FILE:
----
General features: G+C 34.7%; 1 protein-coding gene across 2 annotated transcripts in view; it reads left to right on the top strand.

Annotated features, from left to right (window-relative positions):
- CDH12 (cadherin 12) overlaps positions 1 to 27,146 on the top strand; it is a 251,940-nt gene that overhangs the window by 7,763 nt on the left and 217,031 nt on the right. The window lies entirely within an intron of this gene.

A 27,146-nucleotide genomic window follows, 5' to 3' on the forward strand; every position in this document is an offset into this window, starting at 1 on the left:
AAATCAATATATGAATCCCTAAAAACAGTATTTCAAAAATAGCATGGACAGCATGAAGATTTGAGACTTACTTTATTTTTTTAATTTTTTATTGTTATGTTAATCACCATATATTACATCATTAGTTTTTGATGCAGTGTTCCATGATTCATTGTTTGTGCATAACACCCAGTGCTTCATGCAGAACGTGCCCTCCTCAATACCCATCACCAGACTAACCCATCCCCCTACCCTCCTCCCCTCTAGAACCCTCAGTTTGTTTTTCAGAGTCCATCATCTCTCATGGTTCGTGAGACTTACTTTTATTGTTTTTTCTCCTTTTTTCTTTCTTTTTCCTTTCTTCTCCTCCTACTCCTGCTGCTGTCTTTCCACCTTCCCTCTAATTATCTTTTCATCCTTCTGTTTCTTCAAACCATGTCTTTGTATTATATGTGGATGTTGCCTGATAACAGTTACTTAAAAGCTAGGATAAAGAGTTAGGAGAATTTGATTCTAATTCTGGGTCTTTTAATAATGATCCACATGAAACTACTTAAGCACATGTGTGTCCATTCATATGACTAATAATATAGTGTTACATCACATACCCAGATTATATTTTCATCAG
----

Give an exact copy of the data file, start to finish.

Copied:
General features: G+C 34.7%; 1 protein-coding gene across 2 annotated transcripts in view; it reads left to right on the top strand.

Annotated features, from left to right (window-relative positions):
- CDH12 (cadherin 12) overlaps positions 1 to 27,146 on the top strand; it is a 251,940-nt gene that overhangs the window by 7,763 nt on the left and 217,031 nt on the right. The window lies entirely within an intron of this gene.

A 27,146-nucleotide genomic window follows, 5' to 3' on the forward strand; every position in this document is an offset into this window, starting at 1 on the left:
AAATCAATATATGAATCCCTAAAAACAGTATTTCAAAAATAGCATGGACAGCATGAAGATTTGAGACTTACTTTATTTTTTTAATTTTTTATTGTTATGTTAATCACCATATATTACATCATTAGTTTTTGATGCAGTGTTCCATGATTCATTGTTTGTGCATAACACCCAGTGCTTCATGCAGAACGTGCCCTCCTCAATACCCATCACCAGACTAACCCATCCCCCTACCCTCCTCCCCTCTAGAACCCTCAGTTTGTTTTTCAGAGTCCATCATCTCTCATGGTTCGTGAGACTTACTTTTATTGTTTTTTCTCCTTTTTTCTTTCTTTTTCCTTTCTTCTCCTCCTACTCCTGCTGCTGTCTTTCCACCTTCCCTCTAATTATCTTTTCATCCTTCTGTTTCTTCAAACCATGTCTTTGTATTATATGTGGATGTTGCCTGATAACAGTTACTTAAAAGCTAGGATAAAGAGTTAGGAGAATTTGATTCTAATTCTGGGTCTTTTAATAATGATCCACATGAAACTACTTAAGCACATGTGTGTCCATTCATATGACTAATAATATAGTGTTACATCACATACCCAGATTATATTTTCATCAG